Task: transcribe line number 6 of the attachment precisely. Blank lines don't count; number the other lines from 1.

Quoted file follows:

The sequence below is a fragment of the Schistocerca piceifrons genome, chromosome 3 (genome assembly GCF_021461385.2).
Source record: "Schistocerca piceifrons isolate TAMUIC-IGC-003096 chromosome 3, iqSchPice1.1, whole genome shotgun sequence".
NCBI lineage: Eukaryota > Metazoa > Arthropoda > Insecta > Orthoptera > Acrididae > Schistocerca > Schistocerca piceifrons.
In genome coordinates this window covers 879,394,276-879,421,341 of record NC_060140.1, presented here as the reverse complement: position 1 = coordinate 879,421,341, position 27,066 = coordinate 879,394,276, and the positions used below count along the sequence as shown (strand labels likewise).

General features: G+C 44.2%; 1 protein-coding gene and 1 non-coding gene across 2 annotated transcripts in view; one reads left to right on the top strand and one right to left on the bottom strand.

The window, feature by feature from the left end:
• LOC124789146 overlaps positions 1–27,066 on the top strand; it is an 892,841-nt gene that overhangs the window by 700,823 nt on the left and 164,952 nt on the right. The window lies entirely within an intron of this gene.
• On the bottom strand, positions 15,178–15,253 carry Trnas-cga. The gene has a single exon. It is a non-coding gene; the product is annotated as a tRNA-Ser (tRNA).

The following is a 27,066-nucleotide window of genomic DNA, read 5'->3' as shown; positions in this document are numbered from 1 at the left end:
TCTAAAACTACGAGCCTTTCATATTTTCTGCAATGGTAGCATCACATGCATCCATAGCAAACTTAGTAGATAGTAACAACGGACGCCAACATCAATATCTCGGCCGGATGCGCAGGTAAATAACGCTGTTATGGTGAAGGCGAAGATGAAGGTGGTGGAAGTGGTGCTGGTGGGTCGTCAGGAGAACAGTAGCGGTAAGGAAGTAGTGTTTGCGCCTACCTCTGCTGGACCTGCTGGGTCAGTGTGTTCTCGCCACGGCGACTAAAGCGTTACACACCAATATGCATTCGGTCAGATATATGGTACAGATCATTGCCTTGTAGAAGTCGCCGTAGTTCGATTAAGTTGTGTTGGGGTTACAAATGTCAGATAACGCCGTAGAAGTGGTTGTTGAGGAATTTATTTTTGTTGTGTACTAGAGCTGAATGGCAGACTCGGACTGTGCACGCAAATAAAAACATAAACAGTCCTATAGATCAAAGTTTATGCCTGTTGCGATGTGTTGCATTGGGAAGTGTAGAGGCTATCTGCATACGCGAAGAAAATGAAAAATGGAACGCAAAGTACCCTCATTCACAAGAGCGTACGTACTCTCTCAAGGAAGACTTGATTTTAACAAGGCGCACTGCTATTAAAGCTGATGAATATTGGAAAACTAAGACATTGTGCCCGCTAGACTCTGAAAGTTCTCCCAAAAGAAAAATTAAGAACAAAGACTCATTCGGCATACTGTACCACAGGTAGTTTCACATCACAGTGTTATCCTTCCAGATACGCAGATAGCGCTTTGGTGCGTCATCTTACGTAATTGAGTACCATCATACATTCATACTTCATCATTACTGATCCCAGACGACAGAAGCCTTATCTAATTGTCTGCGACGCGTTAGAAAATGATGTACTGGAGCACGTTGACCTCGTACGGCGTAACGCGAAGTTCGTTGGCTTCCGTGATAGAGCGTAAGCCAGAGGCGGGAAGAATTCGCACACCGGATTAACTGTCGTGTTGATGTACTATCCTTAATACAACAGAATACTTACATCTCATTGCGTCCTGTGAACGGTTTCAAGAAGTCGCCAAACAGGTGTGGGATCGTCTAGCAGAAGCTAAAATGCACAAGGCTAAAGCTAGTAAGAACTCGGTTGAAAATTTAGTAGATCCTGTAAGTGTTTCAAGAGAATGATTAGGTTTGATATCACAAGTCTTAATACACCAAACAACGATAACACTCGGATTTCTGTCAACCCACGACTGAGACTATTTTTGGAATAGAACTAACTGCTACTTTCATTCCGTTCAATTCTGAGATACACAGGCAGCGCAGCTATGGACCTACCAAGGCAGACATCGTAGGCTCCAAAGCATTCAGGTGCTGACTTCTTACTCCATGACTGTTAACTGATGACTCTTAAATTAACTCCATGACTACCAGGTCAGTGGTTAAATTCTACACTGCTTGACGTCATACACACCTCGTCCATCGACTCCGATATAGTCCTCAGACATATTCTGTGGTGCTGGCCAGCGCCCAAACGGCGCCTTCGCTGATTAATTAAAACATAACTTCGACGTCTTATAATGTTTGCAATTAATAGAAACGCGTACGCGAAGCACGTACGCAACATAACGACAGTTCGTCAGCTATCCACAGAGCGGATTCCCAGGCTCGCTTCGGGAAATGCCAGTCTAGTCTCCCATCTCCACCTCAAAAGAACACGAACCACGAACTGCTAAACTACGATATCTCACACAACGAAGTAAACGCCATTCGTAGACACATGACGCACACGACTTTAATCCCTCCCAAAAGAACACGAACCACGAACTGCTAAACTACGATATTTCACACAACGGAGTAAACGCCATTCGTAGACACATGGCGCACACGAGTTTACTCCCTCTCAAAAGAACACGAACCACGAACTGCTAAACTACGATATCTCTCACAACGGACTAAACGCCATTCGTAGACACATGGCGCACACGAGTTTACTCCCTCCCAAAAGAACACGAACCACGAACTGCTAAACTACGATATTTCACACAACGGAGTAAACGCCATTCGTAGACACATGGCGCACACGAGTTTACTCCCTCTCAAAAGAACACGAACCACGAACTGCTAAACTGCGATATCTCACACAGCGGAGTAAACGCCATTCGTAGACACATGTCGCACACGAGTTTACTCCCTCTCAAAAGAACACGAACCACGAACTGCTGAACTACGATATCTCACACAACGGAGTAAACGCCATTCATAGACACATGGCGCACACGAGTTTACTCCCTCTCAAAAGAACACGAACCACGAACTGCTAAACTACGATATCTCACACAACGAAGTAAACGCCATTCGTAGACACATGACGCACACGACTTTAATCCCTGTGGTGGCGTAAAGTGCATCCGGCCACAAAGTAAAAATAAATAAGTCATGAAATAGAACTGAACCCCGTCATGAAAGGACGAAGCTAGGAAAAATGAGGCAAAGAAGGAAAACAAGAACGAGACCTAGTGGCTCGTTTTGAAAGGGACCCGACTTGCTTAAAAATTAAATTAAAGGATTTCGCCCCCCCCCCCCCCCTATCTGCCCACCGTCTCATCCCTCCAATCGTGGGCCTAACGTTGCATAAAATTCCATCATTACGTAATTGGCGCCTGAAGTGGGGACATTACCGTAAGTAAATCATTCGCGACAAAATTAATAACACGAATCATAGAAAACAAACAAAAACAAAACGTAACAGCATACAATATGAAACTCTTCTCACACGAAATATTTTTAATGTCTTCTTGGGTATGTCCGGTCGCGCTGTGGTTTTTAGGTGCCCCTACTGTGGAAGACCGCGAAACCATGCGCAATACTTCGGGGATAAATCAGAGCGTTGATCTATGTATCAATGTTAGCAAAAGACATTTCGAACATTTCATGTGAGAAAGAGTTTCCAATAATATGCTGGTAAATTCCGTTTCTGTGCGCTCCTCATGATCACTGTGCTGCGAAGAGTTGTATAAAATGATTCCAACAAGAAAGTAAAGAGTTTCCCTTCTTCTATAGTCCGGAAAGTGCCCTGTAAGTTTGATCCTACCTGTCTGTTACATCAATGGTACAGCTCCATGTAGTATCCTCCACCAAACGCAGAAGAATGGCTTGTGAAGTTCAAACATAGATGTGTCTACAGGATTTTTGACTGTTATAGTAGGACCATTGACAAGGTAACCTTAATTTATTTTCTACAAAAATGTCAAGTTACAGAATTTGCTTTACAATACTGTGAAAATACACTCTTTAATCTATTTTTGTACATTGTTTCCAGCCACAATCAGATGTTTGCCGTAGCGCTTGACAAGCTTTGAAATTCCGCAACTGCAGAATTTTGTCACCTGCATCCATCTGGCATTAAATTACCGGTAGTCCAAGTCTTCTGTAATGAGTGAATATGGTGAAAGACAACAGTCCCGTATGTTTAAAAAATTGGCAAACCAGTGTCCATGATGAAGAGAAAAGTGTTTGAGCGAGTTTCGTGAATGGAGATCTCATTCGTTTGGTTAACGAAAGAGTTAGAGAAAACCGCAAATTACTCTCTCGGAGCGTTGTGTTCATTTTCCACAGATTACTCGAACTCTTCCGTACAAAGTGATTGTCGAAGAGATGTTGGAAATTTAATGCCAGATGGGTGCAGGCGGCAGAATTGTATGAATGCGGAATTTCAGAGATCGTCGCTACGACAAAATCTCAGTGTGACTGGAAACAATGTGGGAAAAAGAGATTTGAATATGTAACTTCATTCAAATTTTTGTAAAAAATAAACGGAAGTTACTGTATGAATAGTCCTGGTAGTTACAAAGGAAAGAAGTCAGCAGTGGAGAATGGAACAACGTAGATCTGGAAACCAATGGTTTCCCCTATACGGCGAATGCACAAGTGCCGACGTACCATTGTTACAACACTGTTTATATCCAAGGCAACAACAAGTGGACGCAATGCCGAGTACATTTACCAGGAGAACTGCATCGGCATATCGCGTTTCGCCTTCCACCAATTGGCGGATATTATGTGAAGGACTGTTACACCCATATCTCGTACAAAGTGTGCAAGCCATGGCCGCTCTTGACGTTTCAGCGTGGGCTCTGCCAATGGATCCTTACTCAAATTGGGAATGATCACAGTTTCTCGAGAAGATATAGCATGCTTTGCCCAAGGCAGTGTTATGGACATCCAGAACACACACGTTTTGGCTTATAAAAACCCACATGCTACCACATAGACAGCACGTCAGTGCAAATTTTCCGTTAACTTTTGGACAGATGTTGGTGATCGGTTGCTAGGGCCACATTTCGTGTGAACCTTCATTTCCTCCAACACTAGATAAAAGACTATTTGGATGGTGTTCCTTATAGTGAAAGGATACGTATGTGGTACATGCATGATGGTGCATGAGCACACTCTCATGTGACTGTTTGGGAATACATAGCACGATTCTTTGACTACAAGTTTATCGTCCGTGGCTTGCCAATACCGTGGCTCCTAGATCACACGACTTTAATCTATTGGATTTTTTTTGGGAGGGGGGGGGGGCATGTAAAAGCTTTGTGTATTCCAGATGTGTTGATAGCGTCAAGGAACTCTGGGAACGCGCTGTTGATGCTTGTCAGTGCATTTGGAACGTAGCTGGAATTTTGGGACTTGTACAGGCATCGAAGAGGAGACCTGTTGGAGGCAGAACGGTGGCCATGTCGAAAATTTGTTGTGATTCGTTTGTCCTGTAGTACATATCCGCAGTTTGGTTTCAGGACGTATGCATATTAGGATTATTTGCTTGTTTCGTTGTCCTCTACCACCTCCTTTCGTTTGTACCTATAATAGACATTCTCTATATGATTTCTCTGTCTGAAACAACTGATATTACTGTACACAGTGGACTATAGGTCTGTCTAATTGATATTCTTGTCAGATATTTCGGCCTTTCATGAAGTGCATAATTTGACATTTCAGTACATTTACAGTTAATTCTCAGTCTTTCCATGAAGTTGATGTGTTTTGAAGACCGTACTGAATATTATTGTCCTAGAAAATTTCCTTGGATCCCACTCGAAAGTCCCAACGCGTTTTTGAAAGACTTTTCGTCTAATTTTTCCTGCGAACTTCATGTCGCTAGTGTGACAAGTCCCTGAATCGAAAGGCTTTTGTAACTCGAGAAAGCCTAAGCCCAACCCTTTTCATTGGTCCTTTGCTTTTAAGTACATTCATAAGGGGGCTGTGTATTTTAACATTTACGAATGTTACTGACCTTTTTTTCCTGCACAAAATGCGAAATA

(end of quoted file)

The window, feature by feature from the left end: